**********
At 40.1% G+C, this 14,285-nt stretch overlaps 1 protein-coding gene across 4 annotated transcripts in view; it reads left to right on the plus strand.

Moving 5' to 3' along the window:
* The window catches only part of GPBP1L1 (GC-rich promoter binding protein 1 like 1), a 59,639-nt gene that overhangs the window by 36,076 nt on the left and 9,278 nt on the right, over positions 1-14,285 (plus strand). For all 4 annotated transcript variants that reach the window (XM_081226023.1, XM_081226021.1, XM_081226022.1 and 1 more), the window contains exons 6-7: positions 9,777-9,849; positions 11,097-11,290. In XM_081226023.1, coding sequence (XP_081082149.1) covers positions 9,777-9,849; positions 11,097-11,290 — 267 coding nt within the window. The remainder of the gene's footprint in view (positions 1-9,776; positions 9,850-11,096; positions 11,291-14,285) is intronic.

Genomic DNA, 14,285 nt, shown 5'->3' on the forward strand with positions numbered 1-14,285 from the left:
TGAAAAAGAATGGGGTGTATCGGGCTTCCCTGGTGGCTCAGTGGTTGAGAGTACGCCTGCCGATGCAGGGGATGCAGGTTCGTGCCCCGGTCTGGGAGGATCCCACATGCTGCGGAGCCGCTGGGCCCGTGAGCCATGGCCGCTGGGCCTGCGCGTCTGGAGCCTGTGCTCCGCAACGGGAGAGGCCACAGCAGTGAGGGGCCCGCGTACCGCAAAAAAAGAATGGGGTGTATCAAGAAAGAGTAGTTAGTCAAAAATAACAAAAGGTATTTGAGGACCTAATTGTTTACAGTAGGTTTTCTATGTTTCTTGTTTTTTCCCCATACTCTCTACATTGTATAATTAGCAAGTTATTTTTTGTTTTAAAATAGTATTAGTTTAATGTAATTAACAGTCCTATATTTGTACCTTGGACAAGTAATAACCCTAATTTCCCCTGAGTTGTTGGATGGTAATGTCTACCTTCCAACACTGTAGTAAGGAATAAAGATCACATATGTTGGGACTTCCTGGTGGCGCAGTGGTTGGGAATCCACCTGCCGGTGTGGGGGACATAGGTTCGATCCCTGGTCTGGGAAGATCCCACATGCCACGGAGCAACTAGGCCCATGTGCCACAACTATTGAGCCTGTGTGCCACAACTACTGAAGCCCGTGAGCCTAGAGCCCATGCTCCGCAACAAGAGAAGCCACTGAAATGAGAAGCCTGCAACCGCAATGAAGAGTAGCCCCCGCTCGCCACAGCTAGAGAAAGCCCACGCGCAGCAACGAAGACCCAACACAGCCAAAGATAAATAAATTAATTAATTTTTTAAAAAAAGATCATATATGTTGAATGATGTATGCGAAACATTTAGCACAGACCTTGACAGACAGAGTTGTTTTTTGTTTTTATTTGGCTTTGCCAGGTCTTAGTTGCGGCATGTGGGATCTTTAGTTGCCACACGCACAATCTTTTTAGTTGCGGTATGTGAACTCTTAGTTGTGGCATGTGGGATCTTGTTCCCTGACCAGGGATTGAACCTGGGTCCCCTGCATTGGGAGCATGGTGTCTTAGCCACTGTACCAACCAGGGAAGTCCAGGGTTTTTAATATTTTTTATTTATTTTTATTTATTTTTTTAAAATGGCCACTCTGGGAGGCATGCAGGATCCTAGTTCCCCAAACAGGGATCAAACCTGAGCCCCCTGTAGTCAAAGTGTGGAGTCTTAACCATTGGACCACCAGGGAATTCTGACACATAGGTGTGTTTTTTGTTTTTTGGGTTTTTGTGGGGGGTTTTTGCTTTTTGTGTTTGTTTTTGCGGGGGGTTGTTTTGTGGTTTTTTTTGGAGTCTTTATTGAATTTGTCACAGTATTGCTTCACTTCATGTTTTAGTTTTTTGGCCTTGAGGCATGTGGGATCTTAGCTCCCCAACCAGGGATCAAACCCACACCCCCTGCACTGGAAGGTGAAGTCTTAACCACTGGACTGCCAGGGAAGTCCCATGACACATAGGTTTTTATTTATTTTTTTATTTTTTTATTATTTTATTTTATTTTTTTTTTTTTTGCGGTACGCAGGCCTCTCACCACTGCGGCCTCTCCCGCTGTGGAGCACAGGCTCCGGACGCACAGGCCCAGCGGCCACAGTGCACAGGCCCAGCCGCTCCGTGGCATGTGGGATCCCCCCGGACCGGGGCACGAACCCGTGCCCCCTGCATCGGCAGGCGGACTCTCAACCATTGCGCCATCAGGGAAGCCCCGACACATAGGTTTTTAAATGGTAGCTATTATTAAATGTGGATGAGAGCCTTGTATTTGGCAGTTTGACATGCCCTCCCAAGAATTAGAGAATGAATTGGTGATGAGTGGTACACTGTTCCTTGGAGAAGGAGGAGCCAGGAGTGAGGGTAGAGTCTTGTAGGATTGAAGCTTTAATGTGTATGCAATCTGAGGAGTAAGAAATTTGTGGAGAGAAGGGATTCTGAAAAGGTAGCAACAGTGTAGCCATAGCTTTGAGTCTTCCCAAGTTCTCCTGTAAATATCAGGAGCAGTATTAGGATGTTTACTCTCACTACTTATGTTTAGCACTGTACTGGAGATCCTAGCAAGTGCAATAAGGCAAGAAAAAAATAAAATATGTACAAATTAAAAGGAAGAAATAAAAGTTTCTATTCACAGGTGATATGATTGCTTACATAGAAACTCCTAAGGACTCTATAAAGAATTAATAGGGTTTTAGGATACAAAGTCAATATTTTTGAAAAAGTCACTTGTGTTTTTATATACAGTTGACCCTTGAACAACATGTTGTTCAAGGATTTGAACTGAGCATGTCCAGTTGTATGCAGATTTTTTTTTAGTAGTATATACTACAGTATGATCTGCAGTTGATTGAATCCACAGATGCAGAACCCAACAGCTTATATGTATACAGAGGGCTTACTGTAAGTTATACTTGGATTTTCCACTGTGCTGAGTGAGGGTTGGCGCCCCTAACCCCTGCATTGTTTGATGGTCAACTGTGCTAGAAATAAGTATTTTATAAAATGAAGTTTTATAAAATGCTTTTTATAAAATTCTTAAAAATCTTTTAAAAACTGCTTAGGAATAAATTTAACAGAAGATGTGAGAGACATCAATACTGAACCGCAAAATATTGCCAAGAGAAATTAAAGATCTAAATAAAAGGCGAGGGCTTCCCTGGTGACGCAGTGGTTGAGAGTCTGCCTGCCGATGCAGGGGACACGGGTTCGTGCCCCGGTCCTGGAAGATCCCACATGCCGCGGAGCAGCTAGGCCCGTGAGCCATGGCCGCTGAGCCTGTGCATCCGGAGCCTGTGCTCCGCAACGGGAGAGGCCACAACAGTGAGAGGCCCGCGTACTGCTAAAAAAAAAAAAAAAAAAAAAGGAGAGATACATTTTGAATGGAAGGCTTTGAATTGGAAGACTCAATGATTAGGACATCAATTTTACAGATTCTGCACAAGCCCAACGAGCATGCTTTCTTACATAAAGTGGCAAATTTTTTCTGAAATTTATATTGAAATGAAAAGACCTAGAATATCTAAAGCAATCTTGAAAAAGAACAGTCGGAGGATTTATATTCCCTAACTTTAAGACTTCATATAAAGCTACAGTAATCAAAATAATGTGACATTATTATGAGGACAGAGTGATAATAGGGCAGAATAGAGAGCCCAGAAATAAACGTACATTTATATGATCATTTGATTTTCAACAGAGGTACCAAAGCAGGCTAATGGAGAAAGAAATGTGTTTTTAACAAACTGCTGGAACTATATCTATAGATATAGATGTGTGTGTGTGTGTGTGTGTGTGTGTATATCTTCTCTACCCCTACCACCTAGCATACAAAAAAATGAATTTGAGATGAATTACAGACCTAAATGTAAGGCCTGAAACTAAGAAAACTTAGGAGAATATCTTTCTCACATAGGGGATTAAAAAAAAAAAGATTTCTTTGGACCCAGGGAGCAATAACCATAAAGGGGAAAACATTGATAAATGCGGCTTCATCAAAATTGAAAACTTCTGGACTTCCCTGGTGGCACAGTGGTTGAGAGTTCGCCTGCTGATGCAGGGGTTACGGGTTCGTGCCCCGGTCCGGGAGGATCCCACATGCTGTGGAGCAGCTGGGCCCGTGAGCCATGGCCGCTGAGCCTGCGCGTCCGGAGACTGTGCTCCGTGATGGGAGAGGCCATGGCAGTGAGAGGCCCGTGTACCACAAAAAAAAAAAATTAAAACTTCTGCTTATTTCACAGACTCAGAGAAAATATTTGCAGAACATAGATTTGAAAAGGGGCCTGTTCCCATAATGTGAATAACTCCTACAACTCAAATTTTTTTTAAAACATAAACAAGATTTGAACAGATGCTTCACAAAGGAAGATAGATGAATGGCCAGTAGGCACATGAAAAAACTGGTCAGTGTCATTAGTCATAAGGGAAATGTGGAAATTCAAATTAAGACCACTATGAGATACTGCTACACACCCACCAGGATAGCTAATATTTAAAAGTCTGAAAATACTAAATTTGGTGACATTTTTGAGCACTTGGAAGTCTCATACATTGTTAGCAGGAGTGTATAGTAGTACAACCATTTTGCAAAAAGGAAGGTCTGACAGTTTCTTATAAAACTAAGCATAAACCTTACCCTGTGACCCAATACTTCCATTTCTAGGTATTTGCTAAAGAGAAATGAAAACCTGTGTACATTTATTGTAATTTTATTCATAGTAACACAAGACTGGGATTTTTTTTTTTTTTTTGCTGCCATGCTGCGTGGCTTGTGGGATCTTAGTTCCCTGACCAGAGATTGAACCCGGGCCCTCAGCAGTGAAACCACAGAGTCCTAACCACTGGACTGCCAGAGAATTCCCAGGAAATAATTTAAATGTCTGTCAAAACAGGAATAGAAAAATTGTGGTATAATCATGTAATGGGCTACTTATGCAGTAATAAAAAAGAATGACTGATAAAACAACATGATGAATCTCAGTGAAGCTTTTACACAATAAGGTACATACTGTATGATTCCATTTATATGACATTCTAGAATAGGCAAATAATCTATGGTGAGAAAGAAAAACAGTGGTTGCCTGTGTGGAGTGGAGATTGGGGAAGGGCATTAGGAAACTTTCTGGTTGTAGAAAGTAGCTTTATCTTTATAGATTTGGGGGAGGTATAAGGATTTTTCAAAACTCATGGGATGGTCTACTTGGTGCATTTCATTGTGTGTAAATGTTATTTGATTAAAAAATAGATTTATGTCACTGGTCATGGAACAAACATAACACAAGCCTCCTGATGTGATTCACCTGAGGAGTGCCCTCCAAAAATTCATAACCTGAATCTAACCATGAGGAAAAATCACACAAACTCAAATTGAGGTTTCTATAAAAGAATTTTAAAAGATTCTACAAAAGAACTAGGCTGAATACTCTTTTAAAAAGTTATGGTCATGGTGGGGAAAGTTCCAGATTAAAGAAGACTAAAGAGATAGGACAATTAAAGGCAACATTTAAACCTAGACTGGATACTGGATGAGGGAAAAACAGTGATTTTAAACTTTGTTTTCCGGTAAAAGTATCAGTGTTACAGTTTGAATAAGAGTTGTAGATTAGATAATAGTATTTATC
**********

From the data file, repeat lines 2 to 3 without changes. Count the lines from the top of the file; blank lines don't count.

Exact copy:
Moving 5' to 3' along the window:
* The window catches only part of GPBP1L1 (GC-rich promoter binding protein 1 like 1), a 59,639-nt gene that overhangs the window by 36,076 nt on the left and 9,278 nt on the right, over positions 1-14,285 (plus strand). For all 4 annotated transcript variants that reach the window (XM_081226023.1, XM_081226021.1, XM_081226022.1 and 1 more), the window contains exons 6-7: positions 9,777-9,849; positions 11,097-11,290. In XM_081226023.1, coding sequence (XP_081082149.1) covers positions 9,777-9,849; positions 11,097-11,290 — 267 coding nt within the window. The remainder of the gene's footprint in view (positions 1-9,776; positions 9,850-11,096; positions 11,291-14,285) is intronic.